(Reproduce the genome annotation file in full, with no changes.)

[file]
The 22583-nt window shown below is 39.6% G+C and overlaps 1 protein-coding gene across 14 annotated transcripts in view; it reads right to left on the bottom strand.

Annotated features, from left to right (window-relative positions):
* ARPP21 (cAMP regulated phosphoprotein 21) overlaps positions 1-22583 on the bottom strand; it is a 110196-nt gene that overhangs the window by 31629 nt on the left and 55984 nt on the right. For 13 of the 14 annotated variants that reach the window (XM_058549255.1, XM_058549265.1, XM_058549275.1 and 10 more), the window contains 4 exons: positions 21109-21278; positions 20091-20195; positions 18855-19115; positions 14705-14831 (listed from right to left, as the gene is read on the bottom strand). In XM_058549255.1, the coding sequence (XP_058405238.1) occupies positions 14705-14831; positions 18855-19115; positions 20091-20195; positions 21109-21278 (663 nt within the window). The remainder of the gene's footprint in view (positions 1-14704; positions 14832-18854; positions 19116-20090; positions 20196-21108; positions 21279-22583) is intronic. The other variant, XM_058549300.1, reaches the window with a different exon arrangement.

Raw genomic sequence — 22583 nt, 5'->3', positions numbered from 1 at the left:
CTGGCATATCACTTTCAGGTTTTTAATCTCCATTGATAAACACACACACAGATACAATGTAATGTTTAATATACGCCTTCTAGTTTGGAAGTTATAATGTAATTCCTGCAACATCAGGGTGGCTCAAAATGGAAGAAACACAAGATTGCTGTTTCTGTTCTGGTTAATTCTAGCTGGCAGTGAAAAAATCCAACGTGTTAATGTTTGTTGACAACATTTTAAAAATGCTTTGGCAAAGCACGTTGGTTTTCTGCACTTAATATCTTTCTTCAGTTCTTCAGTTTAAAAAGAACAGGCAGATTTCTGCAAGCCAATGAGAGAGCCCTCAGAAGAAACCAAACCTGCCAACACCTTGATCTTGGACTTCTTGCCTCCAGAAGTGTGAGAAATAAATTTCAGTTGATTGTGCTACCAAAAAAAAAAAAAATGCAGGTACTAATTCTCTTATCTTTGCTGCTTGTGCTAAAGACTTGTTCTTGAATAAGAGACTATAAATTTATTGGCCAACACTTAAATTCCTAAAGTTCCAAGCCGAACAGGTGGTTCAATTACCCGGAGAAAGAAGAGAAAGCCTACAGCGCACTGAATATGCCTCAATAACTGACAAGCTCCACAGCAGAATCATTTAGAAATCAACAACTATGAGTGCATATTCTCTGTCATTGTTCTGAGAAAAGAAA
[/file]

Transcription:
The 22583-nt window shown below is 39.6% G+C and overlaps 1 protein-coding gene across 14 annotated transcripts in view; it reads right to left on the bottom strand.

Annotated features, from left to right (window-relative positions):
* ARPP21 (cAMP regulated phosphoprotein 21) overlaps positions 1-22583 on the bottom strand; it is a 110196-nt gene that overhangs the window by 31629 nt on the left and 55984 nt on the right. For 13 of the 14 annotated variants that reach the window (XM_058549255.1, XM_058549265.1, XM_058549275.1 and 10 more), the window contains 4 exons: positions 21109-21278; positions 20091-20195; positions 18855-19115; positions 14705-14831 (listed from right to left, as the gene is read on the bottom strand). In XM_058549255.1, the coding sequence (XP_058405238.1) occupies positions 14705-14831; positions 18855-19115; positions 20091-20195; positions 21109-21278 (663 nt within the window). The remainder of the gene's footprint in view (positions 1-14704; positions 14832-18854; positions 19116-20090; positions 20196-21108; positions 21279-22583) is intronic. The other variant, XM_058549300.1, reaches the window with a different exon arrangement.

Raw genomic sequence — 22583 nt, 5'->3', positions numbered from 1 at the left:
CTGGCATATCACTTTCAGGTTTTTAATCTCCATTGATAAACACACACACAGATACAATGTAATGTTTAATATACGCCTTCTAGTTTGGAAGTTATAATGTAATTCCTGCAACATCAGGGTGGCTCAAAATGGAAGAAACACAAGATTGCTGTTTCTGTTCTGGTTAATTCTAGCTGGCAGTGAAAAAATCCAACGTGTTAATGTTTGTTGACAACATTTTAAAAATGCTTTGGCAAAGCACGTTGGTTTTCTGCACTTAATATCTTTCTTCAGTTCTTCAGTTTAAAAAGAACAGGCAGATTTCTGCAAGCCAATGAGAGAGCCCTCAGAAGAAACCAAACCTGCCAACACCTTGATCTTGGACTTCTTGCCTCCAGAAGTGTGAGAAATAAATTTCAGTTGATTGTGCTACCAAAAAAAAAAAAAATGCAGGTACTAATTCTCTTATCTTTGCTGCTTGTGCTAAAGACTTGTTCTTGAATAAGAGACTATAAATTTATTGGCCAACACTTAAATTCCTAAAGTTCCAAGCCGAACAGGTGGTTCAATTACCCGGAGAAAGAAGAGAAAGCCTACAGCGCACTGAATATGCCTCAATAACTGACAAGCTCCACAGCAGAATCATTTAGAAATCAACAACTATGAGTGCATATTCTCTGTCATTGTTCTGAGAAAAGAAA